'Me nar move', Barbudan father says

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Only a few Barbudans heeded the notice from the National Office of Disaster (NODS) to leave the National Technical Training Centre on Saturday despite what appeared to be an effort to intimidate them into moving that day.
Officials from the disaster agency visited the shelter on Saturday along with members of the Royal Police Force of
Antigua and Barbuda to escort the Barbudans off the premises.
Several families packed up their belongings and put them on the street outside the Nugent Avenue shelter in Antigua that day, while, according to one resident there, Ionnie Jeffrey, NODS had long taken back electrical appliances such as stoves, refrigerators and other items which were given to the Barbudans to help them feel comfortable at the shelter after they were evacuated last year September. The Barbudans were told last Wednesday that they had until Friday to leave or they would be evicted.
 Wednesday’s notice was the third and final warning.
 Shelter occupants had defied two previous orders to leave.
Jeffrey, who said she has nowhere to go because the rental home in Barbuda in which resided was damaged and taken back by the owner for repairs, is appealing to the authorities to help the Barbudans like her. She said they are currently cooking on coal pots using wood fire and she currently begs daily to get by.
She said she believes her family is being discriminated against, and she also indicated that the Barbuda MP, Trevor Walker, has not visited the
shelter to enquire about the future of the Barbudans in the shelter.
It is unclear as to what eventually happened on Saturday, between the people at the shelter and NODS/the police, however on Sunday, a resident Ken Christian, informed our newsroom that while everyone packed their belongings and camped out in front of the building on Saturday awaiting further instructions, only two or three people actually left.
He’s one of several Barbudans who were moved from shelter to shelter as government has been closing them down one by one. First, he was at the Sir Vivian Richards Cricket Stadium which was used as a shelter, then to the Nurses Hostel and finally to the NTTC where he has been living for several months.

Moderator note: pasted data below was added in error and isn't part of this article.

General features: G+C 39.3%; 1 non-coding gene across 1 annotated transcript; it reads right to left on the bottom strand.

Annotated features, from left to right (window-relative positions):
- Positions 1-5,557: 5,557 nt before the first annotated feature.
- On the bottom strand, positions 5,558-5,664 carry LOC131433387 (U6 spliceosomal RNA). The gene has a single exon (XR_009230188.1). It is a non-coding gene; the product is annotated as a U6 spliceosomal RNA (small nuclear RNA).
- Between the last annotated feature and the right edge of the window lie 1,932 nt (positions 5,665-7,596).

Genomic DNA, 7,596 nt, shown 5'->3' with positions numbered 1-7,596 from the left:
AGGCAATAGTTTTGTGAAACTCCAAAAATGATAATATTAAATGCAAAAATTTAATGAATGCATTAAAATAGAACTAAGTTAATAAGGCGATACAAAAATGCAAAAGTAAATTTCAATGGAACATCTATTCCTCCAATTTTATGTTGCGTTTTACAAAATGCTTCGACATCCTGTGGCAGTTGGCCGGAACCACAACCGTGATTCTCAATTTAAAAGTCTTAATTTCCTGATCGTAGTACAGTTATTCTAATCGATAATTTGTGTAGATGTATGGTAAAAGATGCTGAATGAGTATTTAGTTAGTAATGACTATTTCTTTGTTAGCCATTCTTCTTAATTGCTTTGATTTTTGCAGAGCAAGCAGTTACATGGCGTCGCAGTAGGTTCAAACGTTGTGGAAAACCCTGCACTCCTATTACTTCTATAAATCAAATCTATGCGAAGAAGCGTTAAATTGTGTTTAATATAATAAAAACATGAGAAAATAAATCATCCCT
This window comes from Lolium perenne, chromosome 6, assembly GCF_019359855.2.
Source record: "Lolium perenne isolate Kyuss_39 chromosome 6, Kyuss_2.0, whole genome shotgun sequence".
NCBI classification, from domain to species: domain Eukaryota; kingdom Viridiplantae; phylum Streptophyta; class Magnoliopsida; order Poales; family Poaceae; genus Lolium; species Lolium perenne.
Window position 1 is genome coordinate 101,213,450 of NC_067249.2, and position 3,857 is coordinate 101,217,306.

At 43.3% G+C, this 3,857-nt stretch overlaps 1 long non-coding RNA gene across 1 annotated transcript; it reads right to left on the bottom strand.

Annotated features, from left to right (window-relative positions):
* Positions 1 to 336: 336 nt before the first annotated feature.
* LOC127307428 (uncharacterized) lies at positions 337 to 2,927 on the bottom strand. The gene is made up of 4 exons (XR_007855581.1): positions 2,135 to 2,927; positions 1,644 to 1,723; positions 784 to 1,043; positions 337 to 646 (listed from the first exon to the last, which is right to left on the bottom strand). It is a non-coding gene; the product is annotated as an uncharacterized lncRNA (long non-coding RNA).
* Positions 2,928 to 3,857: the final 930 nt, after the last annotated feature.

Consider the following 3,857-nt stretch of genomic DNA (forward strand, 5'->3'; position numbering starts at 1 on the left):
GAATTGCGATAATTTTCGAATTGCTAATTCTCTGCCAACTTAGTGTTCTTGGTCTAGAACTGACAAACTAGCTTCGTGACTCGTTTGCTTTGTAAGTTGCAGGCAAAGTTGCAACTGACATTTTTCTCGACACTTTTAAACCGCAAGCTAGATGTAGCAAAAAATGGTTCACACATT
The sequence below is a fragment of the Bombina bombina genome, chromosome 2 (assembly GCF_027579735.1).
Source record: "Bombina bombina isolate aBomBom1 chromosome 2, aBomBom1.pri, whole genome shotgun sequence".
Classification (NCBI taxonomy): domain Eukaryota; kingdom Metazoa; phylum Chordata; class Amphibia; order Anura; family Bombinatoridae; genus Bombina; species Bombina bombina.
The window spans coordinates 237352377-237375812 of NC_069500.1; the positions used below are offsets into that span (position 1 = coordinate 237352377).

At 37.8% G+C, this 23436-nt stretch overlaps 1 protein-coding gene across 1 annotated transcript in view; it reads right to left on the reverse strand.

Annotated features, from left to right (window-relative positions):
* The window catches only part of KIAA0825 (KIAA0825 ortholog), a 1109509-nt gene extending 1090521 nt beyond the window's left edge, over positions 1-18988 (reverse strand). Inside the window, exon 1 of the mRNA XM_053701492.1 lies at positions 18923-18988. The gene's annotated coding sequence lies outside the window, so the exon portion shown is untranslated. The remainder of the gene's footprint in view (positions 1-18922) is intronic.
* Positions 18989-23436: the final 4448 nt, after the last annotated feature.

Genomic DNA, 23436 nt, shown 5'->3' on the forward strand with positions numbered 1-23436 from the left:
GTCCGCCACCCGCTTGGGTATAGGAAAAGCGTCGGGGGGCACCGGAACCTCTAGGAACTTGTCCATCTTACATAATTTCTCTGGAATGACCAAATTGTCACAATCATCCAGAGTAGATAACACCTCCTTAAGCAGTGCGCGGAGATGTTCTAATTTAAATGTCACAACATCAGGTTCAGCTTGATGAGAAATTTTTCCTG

Christian, who is staying at the shelter with his partner and their five children, including a one-month-old baby, said he is still there because he has no housing alternative as yet. He said that other families remain at the facility and according to him, NODS did not give any notice in writing indicating they must evacuate. The man said his knowledge about the notices to leave came from what he heard on the news.
Christian said he has a house in Barbuda but the windows were “broken out” and he has been trying to get it repaired but “it is a fight, a serious fight, a politics t’ing.” He also said he had returned to Barbuda with his three year old son whose skin broke out with rashes and they left after a nurse advised him that the environment was not good for the child.
He said that on Saturday he asked the director of NODS, Philmore Mullin, about transportation to move from NTTC, but was told he had to fend for himself.
“When it comes to fuh me kids and fuh me mom, me go dead fuh dem. Me nar move, you seen, me nar move, because where me go move go? Me hab one house in Barbuda yes, but me carn carry  back me family inna de condition wha’ a tek place inna Barbuda so dem go haffu do something and me nar move,” he said in an interview on Saturday with OBSERVER media on site.
Meanwhile, Mullin, has maintained that the Barbudans must leave, insisting that the school at NTTC needs to go back to normal operations.
“We cannot continue sheltering persons a year after [Hurricane Irma]. For you to tell me your’re working and you cannot find a house is simply not true. There are people living in the shelter who are working and are just not looking for housing,” Mullin said.
He said that NODS is willing to absorb the cost of Barbudans who want to relocate, however, those who refuse will have to make alternative arrangements.

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